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Welcome to The Wanaka Branch of the
Royal Society of New Zealand.

The Wanaka group was formed in February 2013, becoming the 9th Regional branch of the Royal Society of New Zealand which is based in Wellington. Consistent with the aims of the central organisation, the main objective of the Wanaka Branch is to advance and promote science, technology and humanities in Wanaka and the Wanaka region.

The Branch seeks to achieve this by offering a series of 6 to 10 lectures each year. It aims to bring speakers who are highly regarded in their field of knowledge and expertise, as well as good communicators. Each year a number of eminent national and international speakers, who tour New Zealand under the umbrella of the Royal Society Wellington are included in the programme.

The Wanaka Branch is constituted as an unincorporated society and comprises a membership who appoint an executive committee at an AGM held in May each year. Members receive advance notices of lectures and other communications by email. Lectures are open to the public, and usually held at 6pm on a Friday in the Presbyterian Community Centre, 91 Tenby St, Wanaka.

Becoming a Member

Anyone is welcome to become a member of the Wanaka Branch. For information about types of memberships, subscriptions/fees, how to apply, and Rules of the Society, please click on the link below.

Upcoming Talks

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Avoiding conservation by numbers: how genetics can help save threatened species

Friday 2 November at 6pm, at the Presbyterian Community centre, 91 Tenby Street, Wanaka.
Dr Helen Taylor, Department of Anatomy, University of Otago.

Research fellow Dr Taylor’s science communication about conservation genetics and threatened species resulted in her last night being awarded the 2018 Callaghan Medal for an outstanding contribution to science communication and raising public awareness of science.

Conservation is often a numbers game – if we increase the size of a threatened species’ population, we consider this a conservation success. Unfortunately, population growth is not always the full story; factors such as genetics have a big part to play in whether or not a species will survive. In this talk, Dr Helen Taylor will explain what happens to the genetics of populations when they get very small, why this is a problem, and what we can do about it. Using examples from her own research, Dr Taylor will take us on a journey that encompasses inbred kiwi in Marlborough Sounds, collecting bird sperm on remote islands, and gene editing technologies that could revolutionize conservation in New Zealand and globally. Think genetics is just about big words and family trees? Think again!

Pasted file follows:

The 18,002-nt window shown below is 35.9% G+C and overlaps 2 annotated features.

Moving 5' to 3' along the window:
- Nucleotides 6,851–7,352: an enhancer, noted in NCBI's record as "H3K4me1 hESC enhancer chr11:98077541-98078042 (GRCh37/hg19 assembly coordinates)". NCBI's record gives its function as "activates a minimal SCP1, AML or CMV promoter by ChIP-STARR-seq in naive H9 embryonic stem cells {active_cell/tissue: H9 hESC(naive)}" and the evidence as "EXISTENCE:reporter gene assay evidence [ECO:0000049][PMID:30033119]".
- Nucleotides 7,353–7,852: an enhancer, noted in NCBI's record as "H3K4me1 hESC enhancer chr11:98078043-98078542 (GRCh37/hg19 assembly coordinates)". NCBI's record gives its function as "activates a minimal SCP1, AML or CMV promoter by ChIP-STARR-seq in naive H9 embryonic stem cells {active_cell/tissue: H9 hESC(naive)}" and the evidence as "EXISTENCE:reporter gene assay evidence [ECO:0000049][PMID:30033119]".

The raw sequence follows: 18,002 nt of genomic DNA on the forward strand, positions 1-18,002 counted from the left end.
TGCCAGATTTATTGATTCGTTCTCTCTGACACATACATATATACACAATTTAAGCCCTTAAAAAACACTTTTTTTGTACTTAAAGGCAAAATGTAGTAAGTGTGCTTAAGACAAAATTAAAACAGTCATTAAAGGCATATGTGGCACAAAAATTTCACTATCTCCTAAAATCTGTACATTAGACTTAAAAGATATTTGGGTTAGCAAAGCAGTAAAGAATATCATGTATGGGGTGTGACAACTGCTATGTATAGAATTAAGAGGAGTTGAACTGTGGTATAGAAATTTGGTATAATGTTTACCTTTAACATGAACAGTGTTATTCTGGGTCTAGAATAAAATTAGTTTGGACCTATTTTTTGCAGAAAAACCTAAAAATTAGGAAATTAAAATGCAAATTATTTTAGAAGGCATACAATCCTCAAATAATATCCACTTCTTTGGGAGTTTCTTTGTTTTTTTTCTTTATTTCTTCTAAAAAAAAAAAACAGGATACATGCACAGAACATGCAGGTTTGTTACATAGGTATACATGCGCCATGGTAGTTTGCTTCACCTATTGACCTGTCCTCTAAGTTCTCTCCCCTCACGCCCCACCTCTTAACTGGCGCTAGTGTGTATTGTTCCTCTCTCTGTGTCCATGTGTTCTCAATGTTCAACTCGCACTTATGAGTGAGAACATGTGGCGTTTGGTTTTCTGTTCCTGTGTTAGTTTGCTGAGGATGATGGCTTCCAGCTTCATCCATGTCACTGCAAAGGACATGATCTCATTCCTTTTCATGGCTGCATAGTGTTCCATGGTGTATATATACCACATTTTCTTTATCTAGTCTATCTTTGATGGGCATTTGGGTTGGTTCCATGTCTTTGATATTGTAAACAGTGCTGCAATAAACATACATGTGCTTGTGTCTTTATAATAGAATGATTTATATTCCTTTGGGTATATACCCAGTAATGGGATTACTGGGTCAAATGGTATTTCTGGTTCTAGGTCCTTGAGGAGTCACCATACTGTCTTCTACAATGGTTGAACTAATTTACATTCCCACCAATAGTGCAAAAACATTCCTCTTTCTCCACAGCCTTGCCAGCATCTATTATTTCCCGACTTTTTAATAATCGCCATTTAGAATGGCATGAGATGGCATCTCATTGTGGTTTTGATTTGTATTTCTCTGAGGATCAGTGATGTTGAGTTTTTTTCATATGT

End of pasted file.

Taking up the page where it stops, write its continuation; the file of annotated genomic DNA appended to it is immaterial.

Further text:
Dr.Helen Taylor is a research fellow in conservation genetics at the University of Otago. Originally from the UK, she conducted her PhD research on inbreeding depression in little spotted kiwi at Victoria University of Wellington. Helen’s current research focuses on how inbreeding affects male fertility in birds. She is also interested in the effective integration of genetics into conservation management and is part of the IUCN Conservation Genetics Specialist Group. A passionate science communicator, Helen has travelled the South Island with the lab in a box schools project and was the 2016 winner of the 180 seconds of science video competition, and the 2018 winner of the RSNZ Callaghan medal for science communication. Helen blogs at http://sciblogs.co.nz/wild-science/, is on twitter @helentaylorcg and you can find out more about her research at http://www.helentaylorscience.com

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GREAT CRESTED GREBES

Follow the “Grebes of Wanaka” with committee member John Darby

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Saving Our Lakes – What Can We Do?